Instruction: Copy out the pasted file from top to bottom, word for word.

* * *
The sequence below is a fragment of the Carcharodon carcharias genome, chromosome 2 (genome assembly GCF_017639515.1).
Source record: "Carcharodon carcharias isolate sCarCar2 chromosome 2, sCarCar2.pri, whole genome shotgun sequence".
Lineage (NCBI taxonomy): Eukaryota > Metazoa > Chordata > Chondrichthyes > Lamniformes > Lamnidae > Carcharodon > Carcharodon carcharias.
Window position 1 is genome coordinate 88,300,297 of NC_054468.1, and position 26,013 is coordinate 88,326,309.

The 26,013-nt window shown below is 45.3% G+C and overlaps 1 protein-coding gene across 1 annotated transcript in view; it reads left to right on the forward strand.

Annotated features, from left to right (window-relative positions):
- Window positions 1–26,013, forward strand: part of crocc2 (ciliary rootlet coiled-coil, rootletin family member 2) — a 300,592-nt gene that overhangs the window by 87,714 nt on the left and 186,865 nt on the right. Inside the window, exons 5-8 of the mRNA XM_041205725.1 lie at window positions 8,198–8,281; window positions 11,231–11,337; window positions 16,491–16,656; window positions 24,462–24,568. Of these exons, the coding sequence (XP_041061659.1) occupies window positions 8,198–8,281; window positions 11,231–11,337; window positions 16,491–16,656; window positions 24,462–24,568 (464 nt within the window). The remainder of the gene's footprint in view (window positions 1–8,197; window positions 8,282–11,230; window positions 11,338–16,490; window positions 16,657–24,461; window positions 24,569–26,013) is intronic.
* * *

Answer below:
The sequence below is a fragment of the Carcharodon carcharias genome, chromosome 2 (genome assembly GCF_017639515.1).
Source record: "Carcharodon carcharias isolate sCarCar2 chromosome 2, sCarCar2.pri, whole genome shotgun sequence".
Lineage (NCBI taxonomy): Eukaryota > Metazoa > Chordata > Chondrichthyes > Lamniformes > Lamnidae > Carcharodon > Carcharodon carcharias.
Window position 1 is genome coordinate 88,300,297 of NC_054468.1, and position 26,013 is coordinate 88,326,309.

The 26,013-nt window shown below is 45.3% G+C and overlaps 1 protein-coding gene across 1 annotated transcript in view; it reads left to right on the forward strand.

Annotated features, from left to right (window-relative positions):
- Window positions 1–26,013, forward strand: part of crocc2 (ciliary rootlet coiled-coil, rootletin family member 2) — a 300,592-nt gene that overhangs the window by 87,714 nt on the left and 186,865 nt on the right. Inside the window, exons 5-8 of the mRNA XM_041205725.1 lie at window positions 8,198–8,281; window positions 11,231–11,337; window positions 16,491–16,656; window positions 24,462–24,568. Of these exons, the coding sequence (XP_041061659.1) occupies window positions 8,198–8,281; window positions 11,231–11,337; window positions 16,491–16,656; window positions 24,462–24,568 (464 nt within the window). The remainder of the gene's footprint in view (window positions 1–8,197; window positions 8,282–11,230; window positions 11,338–16,490; window positions 16,657–24,461; window positions 24,569–26,013) is intronic.